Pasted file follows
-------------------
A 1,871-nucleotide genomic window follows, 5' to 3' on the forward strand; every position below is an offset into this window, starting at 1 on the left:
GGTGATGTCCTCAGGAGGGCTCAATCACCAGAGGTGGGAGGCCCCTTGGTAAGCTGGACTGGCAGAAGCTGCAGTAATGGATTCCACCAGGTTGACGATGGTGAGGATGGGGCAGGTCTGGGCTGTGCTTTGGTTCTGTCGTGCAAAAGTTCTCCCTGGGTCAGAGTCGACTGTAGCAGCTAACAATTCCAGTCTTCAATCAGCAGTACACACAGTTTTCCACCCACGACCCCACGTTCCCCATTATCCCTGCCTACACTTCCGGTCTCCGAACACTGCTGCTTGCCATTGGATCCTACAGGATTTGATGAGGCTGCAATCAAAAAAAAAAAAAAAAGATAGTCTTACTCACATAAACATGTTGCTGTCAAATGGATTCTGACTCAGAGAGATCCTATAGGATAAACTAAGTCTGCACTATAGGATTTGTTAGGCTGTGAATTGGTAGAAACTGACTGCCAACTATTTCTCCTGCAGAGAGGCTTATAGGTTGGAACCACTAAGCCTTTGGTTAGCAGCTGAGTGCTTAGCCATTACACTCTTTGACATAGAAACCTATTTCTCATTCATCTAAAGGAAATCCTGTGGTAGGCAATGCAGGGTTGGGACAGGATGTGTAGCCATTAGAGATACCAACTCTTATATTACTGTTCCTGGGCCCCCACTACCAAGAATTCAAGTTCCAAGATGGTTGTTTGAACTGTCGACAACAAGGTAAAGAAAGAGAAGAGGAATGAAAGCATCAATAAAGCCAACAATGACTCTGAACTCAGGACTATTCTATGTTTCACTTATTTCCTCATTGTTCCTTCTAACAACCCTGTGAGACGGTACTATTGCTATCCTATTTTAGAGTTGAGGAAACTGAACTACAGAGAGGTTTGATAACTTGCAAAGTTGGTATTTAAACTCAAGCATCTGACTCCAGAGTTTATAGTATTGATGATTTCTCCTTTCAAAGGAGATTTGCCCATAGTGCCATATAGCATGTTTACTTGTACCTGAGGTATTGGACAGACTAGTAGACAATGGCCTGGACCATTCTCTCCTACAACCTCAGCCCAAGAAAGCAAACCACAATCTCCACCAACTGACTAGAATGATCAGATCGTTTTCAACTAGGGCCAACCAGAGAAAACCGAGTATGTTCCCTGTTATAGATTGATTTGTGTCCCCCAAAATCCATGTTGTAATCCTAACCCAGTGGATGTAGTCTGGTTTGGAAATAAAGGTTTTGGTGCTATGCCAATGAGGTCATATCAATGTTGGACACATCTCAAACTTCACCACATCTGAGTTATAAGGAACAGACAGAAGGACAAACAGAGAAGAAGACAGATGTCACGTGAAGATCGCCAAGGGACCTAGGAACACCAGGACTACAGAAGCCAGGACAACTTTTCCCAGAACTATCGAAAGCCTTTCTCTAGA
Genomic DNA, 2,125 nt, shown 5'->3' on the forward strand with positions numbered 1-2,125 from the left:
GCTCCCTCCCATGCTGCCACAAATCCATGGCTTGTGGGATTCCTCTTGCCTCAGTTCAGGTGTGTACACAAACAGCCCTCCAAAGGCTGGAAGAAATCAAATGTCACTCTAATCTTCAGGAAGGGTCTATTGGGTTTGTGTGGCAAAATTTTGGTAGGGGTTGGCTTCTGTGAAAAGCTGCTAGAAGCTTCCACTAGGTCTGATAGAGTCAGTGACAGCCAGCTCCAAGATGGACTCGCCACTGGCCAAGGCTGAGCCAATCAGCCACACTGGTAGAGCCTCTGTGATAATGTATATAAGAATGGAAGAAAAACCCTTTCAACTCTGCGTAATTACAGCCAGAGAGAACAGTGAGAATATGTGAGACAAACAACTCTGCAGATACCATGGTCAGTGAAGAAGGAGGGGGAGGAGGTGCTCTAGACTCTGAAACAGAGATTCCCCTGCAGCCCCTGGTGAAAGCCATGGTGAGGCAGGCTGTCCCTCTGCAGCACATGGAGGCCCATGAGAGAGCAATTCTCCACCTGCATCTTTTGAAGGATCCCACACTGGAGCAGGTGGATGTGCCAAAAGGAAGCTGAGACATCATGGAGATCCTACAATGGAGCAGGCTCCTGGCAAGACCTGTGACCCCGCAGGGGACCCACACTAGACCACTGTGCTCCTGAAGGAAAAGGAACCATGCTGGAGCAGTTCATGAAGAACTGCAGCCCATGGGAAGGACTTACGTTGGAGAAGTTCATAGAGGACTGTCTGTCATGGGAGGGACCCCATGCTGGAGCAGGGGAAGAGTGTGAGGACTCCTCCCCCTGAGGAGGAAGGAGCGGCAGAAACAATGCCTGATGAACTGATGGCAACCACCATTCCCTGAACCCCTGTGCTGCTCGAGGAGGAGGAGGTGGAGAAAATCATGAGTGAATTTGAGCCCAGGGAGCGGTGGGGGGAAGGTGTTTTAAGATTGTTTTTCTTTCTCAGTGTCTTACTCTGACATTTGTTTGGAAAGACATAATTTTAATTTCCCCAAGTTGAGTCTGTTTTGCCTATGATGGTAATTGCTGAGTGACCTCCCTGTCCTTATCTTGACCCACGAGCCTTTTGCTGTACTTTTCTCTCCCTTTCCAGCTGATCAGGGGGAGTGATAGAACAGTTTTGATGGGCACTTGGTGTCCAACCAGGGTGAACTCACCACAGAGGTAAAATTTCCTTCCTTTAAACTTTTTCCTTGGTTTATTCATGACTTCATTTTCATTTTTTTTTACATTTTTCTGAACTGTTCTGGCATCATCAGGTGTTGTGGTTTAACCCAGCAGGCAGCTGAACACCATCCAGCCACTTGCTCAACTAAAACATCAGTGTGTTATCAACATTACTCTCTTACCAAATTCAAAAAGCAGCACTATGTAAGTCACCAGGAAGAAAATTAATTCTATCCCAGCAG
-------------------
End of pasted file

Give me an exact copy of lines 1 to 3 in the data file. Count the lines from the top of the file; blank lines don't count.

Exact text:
A 1,871-nucleotide genomic window follows, 5' to 3' on the forward strand; every position below is an offset into this window, starting at 1 on the left:
GGTGATGTCCTCAGGAGGGCTCAATCACCAGAGGTGGGAGGCCCCTTGGTAAGCTGGACTGGCAGAAGCTGCAGTAATGGATTCCACCAGGTTGACGATGGTGAGGATGGGGCAGGTCTGGGCTGTGCTTTGGTTCTGTCGTGCAAAAGTTCTCCCTGGGTCAGAGTCGACTGTAGCAGCTAACAATTCCAGTCTTCAATCAGCAGTACACACAGTTTTCCACCCACGACCCCACGTTCCCCATTATCCCTGCCTACACTTCCGGTCTCCGAACACTGCTGCTTGCCATTGGATCCTACAGGATTTGATGAGGCTGCAATCAAAAAAAAAAAAAAAAGATAGTCTTACTCACATAAACATGTTGCTGTCAAATGGATTCTGACTCAGAGAGATCCTATAGGATAAACTAAGTCTGCACTATAGGATTTGTTAGGCTGTGAATTGGTAGAAACTGACTGCCAACTATTTCTCCTGCAGAGAGGCTTATAGGTTGGAACCACTAAGCCTTTGGTTAGCAGCTGAGTGCTTAGCCATTACACTCTTTGACATAGAAACCTATTTCTCATTCATCTAAAGGAAATCCTGTGGTAGGCAATGCAGGGTTGGGACAGGATGTGTAGCCATTAGAGATACCAACTCTTATATTACTGTTCCTGGGCCCCCACTACCAAGAATTCAAGTTCCAAGATGGTTGTTTGAACTGTCGACAACAAGGTAAAGAAAGAGAAGAGGAATGAAAGCATCAATAAAGCCAACAATGACTCTGAACTCAGGACTATTCTATGTTTCACTTATTTCCTCATTGTTCCTTCTAACAACCCTGTGAGACGGTACTATTGCTATCCTATTTTAGAGTTGAGGAAACTGAACTACAGAGAGGTTTGATAACTTGCAAAGTTGGTATTTAAACTCAAGCATCTGACTCCAGAGTTTATAGTATTGATGATTTCTCCTTTCAAAGGAGATTTGCCCATAGTGCCATATAGCATGTTTACTTGTACCTGAGGTATTGGACAGACTAGTAGACAATGGCCTGGACCATTCTCTCCTACAACCTCAGCCCAAGAAAGCAAACCACAATCTCCACCAACTGACTAGAATGATCAGATCGTTTTCAACTAGGGCCAACCAGAGAAAACCGAGTATGTTCCCTGTTATAGATTGATTTGTGTCCCCCAAAATCCATGTTGTAATCCTAACCCAGTGGATGTAGTCTGGTTTGGAAATAAAGGTTTTGGTGCTATGCCAATGAGGTCATATCAATGTTGGACACATCTCAAACTTCACCACATCTGAGTTATAAGGAACAGACAGAAGGACAAACAGAGAAGAAGACAGATGTCACGTGAAGATCGCCAAGGGACCTAGGAACACCAGGACTACAGAAGCCAGGACAACTTTTCCCAGAACTATCGAAAGCCTTTCTCTAGA
Genomic DNA, 2,125 nt, shown 5'->3' on the forward strand with positions numbered 1-2,125 from the left: